05_springs - Springy Things Restoring Force Oscillation and...

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Unformatted text preview: Springy Things Restoring Force Oscillation and Resonance Model for Molecules UCSD: Physics 8; 2006 Springs: supplying restoring force When you pull on (stretch) a spring, it pulls back (top picture) When you push on (compress) a spring, it pushes back (bottom) Thus springs present a restoring force: F = - x k x (meters) is the displacement k (N/m) is the "spring constant" or strength of the spring. A stiff spring has a big value the negative sign means opposite to the direction of displacement Spring 2006 2 UCSD: Physics 8; 2006 Example If the springs in your 1000 kg car compress by 10 cm when lowered off of jacks: the springs must be exerting mg = 10,000 Newtons of force to support the car F = - x = 10,000 N, x = - m k 0.1 so k = 100,000 N/m (stiff spring) this is the effecitve spring constant for all the springs on the car Now if you pile 400 kg into your car, how much will it sink? 4,000 = (100,000) x, so x = 4/100 = 0.04 m = 4 cm Could have taken short-cut: springs are linear, so 400 additional kg will depress car an additional 40% (400/1000) of its initial depression How much does a spring...extend? Find the Spring constants. Spring 2006 3 UCSD: Physics 8; 2006 Energy Storage in Spring Applied force is kx (reaction from spring is - x) k starts at zero when x = 0 Increases linearly with the distance spring is compressed Work is force times distance: W=Fd Let's say we want to move spring a total distance of x would naively think W = k x2 but force starts out small (not full k x right away) works out that W = k x2 Which spring is storing more energy? Spring 2006 4 Work "Integral" UCSD: Physics 8; 2006 Since work is force times distance, and the force ramps up as we compress the spring further... Force from spring increases as it is compressed further Area is a work: a force (height) times a distance (width) Force distance (x) Force Total work done is area of triangle under force curve Force distance (x) distance (x) takes more work (area of rectangle) to compress a little bit more (width of rectangle) as force increases (height of rectangle) if full distance compressed is k x, then force is k x, and area under force "curve" is (base)(height) = ( x)k x = k x2 area under curve is called an integral: work is integral of force Spring 2006 5 UCSD: Physics 8; 2006 The Potential Energy Function Since the potential energy varies with the square of displacement, we can plot this as a parabola Call the low point zero potential Think of it like the drawing of a trough between two hillsides A ball would roll back and forth exchanging gravitational potential for kinetic energy Likewise, a compressed (or stretched) spring and mass combination will oscillate exchanges kinetic energy for potential energy of spring Spring 2006 6 UCSD: Physics 8; 2006 Example of Oscillation Plot shows position (displacement) on the vertical axis and time on the horizontal axis Oscillation is clear Damping is present (amplitude decreases) envelope is decaying exponential function Spring 2006 7 UCSD: Physics 8; 2006 Frequency of Oscillation frequency of oscillation is number of complete oscillations (returning to starting position) per second measured in Hertz, or cycles per second The frequency is proportional to the square root of the spring constant divided by the mass: Larger mass means more sluggish (lower freq.) Larger (stiffer) spring constant means faster (higher freq.) How does the frequency change.. Spring 2006 8 UCSD: Physics 8; 2006 Natural Frequencies & Damping Many physical systems exhibit oscillation guitar strings, piano strings, violin strings, air in flute lampposts, trees, rulers hung off edge of table buildings, bridges, parking structures Simple systems have a natural frequency at which they like to oscillate damping: energy loss mechanisms (friction, radiation) a tree has a lot of damping from air resistance cars have "shocks" (shock absorbers) to absorb oscillation energy elastic is a word used to describe lossless (or nearly so) systems "bouncy" also gets at the right idea Spring 2006 9 If you apply a periodic force to a system at or near its natural frequency, it may resonate depends on how closely the frequency matches damping limits resonance Resonance UCSD: Physics 8; 2006 Driving below the frequency, it deflects with the force Driving above the frequency, it doesn't do much at all Picture below shows amplitude of response oscillation when driving force changes frequency Spring 2006 10 UCSD: Physics 8; 2006 Vibrations at Natural Frequency When the driving force is at the natural frequency A small force can lead to huge motions You use this idea when move your legs at the frequency of a rope swing hanging from a tree Movie Helicopter natural frequency Movie: Tacoma bridge Spring 2006 11 UCSD: Physics 8; 2006 Resonance Examples Shattering wine glass if "pumped" at natural frequency, amplitude builds up until it shatters Tacoma Narrows Bridge eddies of wind shedding off top and bottom of bridge in alternating fashion "pumped" bridge at natural oscillation frequency big lesson for today's bridge builders: include damping Spring 2006 12 UCSD: Physics 8; 2006 Wiggling Molecules/Crystals Now imagine models of molecules built out of spring connections Result is very wiggly Thermal energy (heat content) manifests itself as constant wiggling of the atoms composing molecules and crystals (solids) Important for: microwave ovens colors of materials optical properties heat conduction Spring 2006 13 UCSD: Physics 8; 2006 A model for crystals/molecules We can think of molecules as masses connected by springs Even neutral atoms attract when they are close, but repel when they get too close The trough looks just like the spring potential so the "connection" is spring-like Repulsion: energy > zero Attraction: pulled together, when energy is < zero Spring 2006 14 UCSD: Physics 8; 2006 How fast do atoms move? A 1 kg block of wood takes 1000 J to heat by 1 C just a restatement of specific heat = 1000 J/kg/C so from 0 to 300 K, it takes 300,000 J If we assign some kinetic energy to each mass (atom), it must all add up to 300,000 J The velocities are randomly oriented, but we can still say that mv2 = 300,000 J so v2 = 600,000 (m/s)2 characteristic v = 800 m/s (very fast!) This is in the right ballpark for the velocities of atoms buzzing about within materials at room temperature it's what we mean by heat Spring 2006 15 ...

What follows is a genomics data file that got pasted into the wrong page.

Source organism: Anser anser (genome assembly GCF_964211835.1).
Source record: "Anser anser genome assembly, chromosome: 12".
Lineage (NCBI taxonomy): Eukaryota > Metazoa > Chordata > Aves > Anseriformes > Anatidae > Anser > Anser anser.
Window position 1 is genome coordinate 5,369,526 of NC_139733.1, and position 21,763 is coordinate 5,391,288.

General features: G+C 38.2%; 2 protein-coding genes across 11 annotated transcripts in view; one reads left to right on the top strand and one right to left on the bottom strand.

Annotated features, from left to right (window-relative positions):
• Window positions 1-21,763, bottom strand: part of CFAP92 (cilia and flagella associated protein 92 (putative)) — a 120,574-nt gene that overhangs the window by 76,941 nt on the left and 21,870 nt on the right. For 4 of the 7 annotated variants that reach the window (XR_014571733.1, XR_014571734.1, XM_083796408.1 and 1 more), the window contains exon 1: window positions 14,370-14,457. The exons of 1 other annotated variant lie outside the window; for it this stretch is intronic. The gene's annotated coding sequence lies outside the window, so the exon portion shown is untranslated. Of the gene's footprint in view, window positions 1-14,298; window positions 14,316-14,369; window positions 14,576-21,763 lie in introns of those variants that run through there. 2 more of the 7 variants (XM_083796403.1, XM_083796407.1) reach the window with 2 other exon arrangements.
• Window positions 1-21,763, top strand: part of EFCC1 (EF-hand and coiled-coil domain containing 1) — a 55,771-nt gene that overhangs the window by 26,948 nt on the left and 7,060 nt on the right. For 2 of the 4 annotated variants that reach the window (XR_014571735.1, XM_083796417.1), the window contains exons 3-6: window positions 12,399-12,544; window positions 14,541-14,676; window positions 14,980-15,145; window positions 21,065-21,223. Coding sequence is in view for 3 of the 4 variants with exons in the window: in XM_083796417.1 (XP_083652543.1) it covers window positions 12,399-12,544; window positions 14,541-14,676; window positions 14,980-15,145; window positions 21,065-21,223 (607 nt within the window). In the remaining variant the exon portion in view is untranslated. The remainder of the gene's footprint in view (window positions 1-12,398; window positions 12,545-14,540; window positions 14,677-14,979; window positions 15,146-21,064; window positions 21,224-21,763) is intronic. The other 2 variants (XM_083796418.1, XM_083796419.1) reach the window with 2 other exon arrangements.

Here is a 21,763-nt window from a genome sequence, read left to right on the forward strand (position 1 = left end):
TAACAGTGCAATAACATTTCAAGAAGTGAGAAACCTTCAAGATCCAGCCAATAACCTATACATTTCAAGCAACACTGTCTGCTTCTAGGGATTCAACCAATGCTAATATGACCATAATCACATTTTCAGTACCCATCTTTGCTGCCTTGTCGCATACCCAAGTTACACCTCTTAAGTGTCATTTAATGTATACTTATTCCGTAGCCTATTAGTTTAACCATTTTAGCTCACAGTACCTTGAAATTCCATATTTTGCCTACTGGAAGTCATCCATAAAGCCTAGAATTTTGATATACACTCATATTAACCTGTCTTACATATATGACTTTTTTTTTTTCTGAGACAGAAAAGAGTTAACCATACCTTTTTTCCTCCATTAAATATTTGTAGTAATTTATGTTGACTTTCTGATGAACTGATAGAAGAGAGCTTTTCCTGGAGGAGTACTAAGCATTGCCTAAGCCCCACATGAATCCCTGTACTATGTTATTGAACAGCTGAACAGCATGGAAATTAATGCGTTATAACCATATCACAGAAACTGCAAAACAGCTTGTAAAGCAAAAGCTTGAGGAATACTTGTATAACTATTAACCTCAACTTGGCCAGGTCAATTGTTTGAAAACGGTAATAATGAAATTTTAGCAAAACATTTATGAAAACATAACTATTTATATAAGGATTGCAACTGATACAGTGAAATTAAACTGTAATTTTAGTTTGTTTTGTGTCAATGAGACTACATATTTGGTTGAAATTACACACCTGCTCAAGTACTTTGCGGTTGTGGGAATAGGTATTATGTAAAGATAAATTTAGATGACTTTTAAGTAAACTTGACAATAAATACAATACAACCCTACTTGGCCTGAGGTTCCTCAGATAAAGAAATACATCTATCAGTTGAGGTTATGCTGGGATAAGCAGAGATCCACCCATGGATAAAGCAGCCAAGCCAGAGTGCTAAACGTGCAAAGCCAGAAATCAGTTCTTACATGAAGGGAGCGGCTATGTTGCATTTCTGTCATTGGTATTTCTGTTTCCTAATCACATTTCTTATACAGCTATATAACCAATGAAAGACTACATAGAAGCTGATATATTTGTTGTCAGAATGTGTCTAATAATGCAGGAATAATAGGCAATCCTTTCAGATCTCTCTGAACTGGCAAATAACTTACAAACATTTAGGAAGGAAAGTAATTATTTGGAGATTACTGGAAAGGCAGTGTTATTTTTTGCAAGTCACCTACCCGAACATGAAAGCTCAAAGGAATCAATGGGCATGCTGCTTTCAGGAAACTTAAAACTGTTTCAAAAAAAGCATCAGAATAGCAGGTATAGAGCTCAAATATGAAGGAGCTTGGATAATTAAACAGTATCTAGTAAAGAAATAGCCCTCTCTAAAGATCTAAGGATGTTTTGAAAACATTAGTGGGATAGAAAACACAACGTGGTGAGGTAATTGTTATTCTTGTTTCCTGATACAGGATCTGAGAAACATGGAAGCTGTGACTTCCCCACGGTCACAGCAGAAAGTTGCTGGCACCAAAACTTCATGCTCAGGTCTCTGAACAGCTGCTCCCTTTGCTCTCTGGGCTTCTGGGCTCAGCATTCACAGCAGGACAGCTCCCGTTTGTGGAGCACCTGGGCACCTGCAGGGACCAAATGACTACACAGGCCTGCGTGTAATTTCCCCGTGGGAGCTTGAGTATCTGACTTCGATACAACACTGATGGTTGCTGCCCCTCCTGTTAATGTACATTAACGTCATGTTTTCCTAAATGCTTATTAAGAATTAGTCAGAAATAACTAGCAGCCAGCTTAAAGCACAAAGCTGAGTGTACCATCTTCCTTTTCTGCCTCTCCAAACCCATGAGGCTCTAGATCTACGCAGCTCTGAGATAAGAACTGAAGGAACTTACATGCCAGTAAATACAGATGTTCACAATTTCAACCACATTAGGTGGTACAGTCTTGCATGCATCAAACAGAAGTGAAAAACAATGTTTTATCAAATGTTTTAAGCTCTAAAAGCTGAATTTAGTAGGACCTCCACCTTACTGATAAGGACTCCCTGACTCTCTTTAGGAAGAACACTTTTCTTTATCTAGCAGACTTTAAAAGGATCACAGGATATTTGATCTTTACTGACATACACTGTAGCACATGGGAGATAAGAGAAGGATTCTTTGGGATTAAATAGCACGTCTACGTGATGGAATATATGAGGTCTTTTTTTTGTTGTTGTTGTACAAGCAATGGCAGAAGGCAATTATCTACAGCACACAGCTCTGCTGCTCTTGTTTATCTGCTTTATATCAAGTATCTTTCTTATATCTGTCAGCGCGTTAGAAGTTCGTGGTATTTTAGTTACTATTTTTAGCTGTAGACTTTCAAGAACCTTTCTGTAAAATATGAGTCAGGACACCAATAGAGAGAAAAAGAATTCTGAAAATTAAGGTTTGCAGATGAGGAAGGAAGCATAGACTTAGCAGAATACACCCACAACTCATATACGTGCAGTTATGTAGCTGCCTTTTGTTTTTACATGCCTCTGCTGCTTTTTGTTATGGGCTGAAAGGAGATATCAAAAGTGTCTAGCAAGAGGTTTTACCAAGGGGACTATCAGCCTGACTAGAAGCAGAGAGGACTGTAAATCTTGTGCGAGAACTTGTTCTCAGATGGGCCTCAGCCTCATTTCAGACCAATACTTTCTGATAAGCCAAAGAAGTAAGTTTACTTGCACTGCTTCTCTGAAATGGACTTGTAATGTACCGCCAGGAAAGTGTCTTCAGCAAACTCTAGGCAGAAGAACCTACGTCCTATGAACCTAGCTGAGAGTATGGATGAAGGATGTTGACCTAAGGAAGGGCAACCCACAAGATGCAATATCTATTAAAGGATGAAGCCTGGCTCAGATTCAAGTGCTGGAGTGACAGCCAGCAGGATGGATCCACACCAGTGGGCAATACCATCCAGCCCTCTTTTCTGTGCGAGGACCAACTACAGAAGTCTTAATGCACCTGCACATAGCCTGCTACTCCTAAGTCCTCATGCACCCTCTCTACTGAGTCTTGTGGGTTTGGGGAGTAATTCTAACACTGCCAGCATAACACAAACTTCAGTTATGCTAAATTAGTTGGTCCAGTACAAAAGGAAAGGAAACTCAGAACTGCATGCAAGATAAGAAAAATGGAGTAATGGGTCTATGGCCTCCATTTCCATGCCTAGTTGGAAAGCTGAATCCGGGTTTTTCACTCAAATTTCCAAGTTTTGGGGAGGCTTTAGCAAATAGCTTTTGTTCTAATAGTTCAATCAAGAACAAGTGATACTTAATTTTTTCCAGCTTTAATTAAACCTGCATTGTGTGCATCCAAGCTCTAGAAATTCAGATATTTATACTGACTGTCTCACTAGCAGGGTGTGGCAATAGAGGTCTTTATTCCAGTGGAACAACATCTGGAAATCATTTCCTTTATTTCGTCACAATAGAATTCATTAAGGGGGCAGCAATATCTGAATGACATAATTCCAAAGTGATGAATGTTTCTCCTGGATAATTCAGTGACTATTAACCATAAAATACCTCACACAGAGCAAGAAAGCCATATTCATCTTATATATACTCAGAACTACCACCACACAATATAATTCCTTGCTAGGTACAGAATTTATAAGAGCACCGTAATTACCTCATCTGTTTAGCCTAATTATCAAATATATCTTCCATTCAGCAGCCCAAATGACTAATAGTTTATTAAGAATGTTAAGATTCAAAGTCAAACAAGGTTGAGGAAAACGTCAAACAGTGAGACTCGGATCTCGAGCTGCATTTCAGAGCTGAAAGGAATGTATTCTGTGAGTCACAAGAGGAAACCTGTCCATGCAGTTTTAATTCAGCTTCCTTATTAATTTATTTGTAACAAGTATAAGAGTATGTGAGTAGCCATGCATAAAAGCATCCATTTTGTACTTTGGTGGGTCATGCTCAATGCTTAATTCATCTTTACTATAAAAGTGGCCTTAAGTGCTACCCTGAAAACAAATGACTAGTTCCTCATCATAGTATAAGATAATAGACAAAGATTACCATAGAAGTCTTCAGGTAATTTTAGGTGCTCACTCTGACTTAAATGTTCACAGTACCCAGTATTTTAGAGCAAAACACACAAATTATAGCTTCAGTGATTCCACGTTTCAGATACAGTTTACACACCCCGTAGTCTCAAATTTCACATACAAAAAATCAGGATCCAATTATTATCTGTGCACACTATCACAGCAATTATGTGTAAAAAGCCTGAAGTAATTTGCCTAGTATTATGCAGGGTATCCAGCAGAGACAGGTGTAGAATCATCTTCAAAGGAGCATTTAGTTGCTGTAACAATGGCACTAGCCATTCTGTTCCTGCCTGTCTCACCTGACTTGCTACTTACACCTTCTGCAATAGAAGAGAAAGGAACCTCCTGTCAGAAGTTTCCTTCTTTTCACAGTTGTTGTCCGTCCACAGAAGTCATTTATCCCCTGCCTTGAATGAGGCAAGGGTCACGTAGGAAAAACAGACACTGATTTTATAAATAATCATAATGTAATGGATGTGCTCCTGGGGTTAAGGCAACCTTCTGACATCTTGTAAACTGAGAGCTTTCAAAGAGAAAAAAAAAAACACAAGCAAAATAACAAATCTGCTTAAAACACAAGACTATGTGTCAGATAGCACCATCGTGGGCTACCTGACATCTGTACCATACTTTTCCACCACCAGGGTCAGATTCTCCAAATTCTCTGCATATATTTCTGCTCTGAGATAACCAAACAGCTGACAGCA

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This note was uploaded on 04/10/2008 for the course PHYS 8 taught by Professor Tytler during the Spring '08 term at UCSD.